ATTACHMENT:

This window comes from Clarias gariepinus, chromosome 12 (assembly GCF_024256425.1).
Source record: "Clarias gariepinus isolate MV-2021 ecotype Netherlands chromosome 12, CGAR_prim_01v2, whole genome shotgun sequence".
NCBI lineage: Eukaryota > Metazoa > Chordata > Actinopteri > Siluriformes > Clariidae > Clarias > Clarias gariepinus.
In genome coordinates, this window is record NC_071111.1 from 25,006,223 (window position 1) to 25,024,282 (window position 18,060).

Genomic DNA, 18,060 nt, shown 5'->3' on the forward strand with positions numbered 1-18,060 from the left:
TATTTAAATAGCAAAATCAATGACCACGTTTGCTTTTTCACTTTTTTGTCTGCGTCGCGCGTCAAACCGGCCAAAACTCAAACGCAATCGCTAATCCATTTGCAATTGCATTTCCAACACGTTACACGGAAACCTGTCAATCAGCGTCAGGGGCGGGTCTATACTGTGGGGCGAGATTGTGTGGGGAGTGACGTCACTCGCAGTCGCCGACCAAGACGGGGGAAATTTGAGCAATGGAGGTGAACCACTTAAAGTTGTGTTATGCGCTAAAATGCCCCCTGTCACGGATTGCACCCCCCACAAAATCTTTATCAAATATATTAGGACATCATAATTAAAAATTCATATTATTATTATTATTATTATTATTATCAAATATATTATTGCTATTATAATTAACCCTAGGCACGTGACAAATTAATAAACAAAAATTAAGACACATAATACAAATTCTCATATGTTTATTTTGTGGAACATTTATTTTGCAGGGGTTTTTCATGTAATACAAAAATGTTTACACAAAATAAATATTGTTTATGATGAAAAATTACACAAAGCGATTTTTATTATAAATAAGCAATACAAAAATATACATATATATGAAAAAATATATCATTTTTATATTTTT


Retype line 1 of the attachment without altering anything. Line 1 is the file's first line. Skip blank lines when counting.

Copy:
This window comes from Clarias gariepinus, chromosome 12 (assembly GCF_024256425.1).